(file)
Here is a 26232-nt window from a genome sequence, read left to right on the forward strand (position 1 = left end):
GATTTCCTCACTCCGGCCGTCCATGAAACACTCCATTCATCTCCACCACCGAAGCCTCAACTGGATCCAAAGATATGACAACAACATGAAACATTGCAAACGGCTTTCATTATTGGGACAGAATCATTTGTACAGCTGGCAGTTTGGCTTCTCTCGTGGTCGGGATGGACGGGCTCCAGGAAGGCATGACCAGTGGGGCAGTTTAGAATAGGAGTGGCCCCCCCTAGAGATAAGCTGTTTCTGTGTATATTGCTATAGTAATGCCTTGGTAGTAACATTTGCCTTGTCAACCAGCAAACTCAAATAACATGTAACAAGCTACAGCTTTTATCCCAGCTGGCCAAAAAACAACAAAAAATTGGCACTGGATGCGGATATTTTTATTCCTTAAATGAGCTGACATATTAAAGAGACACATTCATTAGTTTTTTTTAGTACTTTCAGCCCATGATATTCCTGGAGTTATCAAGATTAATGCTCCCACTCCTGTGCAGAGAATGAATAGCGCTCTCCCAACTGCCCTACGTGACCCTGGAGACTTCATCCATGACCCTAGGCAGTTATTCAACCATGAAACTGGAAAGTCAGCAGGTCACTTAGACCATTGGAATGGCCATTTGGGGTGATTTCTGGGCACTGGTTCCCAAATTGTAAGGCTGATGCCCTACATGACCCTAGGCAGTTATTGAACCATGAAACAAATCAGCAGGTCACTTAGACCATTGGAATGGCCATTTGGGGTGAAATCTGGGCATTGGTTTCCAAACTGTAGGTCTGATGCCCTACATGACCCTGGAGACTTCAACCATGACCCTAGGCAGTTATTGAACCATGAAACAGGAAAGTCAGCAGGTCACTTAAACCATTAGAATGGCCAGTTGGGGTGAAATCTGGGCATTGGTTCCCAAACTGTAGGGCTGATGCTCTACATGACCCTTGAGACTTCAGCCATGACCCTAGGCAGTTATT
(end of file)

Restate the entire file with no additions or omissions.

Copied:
Here is a 26232-nt window from a genome sequence, read left to right on the forward strand (position 1 = left end):
GATTTCCTCACTCCGGCCGTCCATGAAACACTCCATTCATCTCCACCACCGAAGCCTCAACTGGATCCAAAGATATGACAACAACATGAAACATTGCAAACGGCTTTCATTATTGGGACAGAATCATTTGTACAGCTGGCAGTTTGGCTTCTCTCGTGGTCGGGATGGACGGGCTCCAGGAAGGCATGACCAGTGGGGCAGTTTAGAATAGGAGTGGCCCCCCCTAGAGATAAGCTGTTTCTGTGTATATTGCTATAGTAATGCCTTGGTAGTAACATTTGCCTTGTCAACCAGCAAACTCAAATAACATGTAACAAGCTACAGCTTTTATCCCAGCTGGCCAAAAAACAACAAAAAATTGGCACTGGATGCGGATATTTTTATTCCTTAAATGAGCTGACATATTAAAGAGACACATTCATTAGTTTTTTTTAGTACTTTCAGCCCATGATATTCCTGGAGTTATCAAGATTAATGCTCCCACTCCTGTGCAGAGAATGAATAGCGCTCTCCCAACTGCCCTACGTGACCCTGGAGACTTCATCCATGACCCTAGGCAGTTATTCAACCATGAAACTGGAAAGTCAGCAGGTCACTTAGACCATTGGAATGGCCATTTGGGGTGATTTCTGGGCACTGGTTCCCAAATTGTAAGGCTGATGCCCTACATGACCCTAGGCAGTTATTGAACCATGAAACAAATCAGCAGGTCACTTAGACCATTGGAATGGCCATTTGGGGTGAAATCTGGGCATTGGTTTCCAAACTGTAGGTCTGATGCCCTACATGACCCTGGAGACTTCAACCATGACCCTAGGCAGTTATTGAACCATGAAACAGGAAAGTCAGCAGGTCACTTAAACCATTAGAATGGCCAGTTGGGGTGAAATCTGGGCATTGGTTCCCAAACTGTAGGGCTGATGCTCTACATGACCCTTGAGACTTCAGCCATGACCCTAGGCAGTTATT